Would you give a thief direct access to your checking account?
No? Unfortunately, you may be doing just that by regularly using your debit card. Debit cards may look identical to credit cards, but there’s one key difference. With credit cards, users who spot fraudulent charges on their bill can simply decline the charges and not pay the bill. On the other hand, debit cards draw money directly from your checking account, rather than from an intermediary such as a credit card company.
Because of that, even clear-cut cases of fraud where victims are protected from liability by consumer protection laws can cause significant hardship, says Frank Abagnale, a secure-document consultant in Washington, D.C.
He cites the example of the The TJX Companies Inc.’s T.J. Maxx data breach that exposed the payment information of thousands of customers in 2007. The incident resulted in $150 million in fraud losses, and much of it was pulled directly from customers’ bank accounts. While credit card users got their accounts straightened out and new cards in the mail within a few days, the case created major problems for debit card holders who waited an average of two to three months to get reimbursed, Abagnale says.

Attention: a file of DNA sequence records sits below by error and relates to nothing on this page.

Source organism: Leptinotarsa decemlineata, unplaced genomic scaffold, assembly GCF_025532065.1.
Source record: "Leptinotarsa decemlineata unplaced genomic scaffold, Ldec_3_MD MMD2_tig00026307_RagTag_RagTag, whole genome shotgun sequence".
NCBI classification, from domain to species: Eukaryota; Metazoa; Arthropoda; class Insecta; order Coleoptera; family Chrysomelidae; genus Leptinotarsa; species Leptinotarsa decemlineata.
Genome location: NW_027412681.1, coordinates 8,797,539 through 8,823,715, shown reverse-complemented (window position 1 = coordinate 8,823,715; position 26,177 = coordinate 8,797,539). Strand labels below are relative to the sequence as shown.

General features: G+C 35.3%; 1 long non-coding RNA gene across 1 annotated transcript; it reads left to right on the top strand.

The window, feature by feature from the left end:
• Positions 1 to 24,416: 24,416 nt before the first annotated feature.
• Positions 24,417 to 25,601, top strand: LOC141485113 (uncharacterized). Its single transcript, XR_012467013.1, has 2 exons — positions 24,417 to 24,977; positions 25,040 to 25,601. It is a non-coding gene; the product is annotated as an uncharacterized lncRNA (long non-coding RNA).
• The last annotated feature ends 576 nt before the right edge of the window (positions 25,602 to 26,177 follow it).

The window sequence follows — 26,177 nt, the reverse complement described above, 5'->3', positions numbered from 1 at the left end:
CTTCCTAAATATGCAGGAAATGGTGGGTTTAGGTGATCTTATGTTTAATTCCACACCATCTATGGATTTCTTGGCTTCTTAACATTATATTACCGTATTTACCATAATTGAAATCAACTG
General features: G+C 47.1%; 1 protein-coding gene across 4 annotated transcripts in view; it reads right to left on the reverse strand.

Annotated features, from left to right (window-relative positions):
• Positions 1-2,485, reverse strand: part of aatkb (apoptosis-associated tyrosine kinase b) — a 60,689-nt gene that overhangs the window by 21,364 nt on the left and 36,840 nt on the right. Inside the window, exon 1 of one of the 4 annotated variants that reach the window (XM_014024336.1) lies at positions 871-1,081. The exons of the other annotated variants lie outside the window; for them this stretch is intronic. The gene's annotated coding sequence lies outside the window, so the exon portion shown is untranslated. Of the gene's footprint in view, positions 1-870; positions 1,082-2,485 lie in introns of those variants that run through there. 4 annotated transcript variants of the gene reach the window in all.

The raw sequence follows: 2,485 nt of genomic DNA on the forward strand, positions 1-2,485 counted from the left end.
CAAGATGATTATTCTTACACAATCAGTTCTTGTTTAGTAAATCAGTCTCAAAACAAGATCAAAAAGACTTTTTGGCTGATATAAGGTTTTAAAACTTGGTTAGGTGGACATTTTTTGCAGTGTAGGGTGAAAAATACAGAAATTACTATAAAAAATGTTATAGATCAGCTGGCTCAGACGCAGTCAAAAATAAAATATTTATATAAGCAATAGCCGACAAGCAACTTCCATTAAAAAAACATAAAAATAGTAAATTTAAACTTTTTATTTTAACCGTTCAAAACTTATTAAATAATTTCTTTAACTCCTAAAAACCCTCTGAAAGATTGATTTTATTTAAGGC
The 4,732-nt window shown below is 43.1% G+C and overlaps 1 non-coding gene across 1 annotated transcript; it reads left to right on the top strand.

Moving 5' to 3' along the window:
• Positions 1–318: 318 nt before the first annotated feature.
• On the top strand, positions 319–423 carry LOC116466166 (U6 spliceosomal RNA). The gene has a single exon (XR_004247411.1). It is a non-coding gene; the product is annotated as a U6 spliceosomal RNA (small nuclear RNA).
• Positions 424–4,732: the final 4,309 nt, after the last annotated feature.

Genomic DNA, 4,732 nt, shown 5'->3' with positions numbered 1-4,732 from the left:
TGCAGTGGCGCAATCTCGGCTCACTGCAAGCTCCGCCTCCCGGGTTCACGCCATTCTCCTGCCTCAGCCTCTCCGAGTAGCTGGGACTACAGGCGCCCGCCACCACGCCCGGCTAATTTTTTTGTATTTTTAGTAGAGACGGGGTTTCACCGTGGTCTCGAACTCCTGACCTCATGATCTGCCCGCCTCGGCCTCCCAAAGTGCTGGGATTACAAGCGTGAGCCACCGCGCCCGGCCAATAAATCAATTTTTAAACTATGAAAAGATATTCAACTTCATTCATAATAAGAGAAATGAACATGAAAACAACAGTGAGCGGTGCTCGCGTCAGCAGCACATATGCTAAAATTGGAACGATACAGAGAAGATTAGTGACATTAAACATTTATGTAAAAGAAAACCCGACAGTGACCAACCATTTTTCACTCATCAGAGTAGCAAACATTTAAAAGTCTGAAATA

1.The idea that outdoor ATMs are among the most dangerous places to use a debit card seems a little bit absurd. But some ATMs present a perfect opportunity for thieves to skim users’ debit cards, says Chris McGoey, a security consultant based in Los Angeles.
2.Gas stations are another danger zone for debit card use. “You go to a gas station and you stick your debit card in there, and you swipe it through a machine,” Abagnale says. “I’m sitting across the street with a laptop and an antenna. I put a skimmer in there, and I’m picking up all the information. Before you even get home, I’ve debited your account.”
3.Debit cards are a convenient way to buy products online, especially for those who don’t like to use credit cards. Unfortunately, the Web is one of the most dangerous places to make purchases, McNelley says.
4.”Would you care for a side of debit card fraud with that?” Restaurant servers don’t ask that question, but they might as well with the standard practice of taking customers’ debit cards to run them behind closed doors. “Any place where the card is out of hand” can increase the chances of fraud, says McGoey. “The guy comes to your table, takes your card and disappears for a while, so he or she has privacy,” giving the person the opportunity to copy your card information.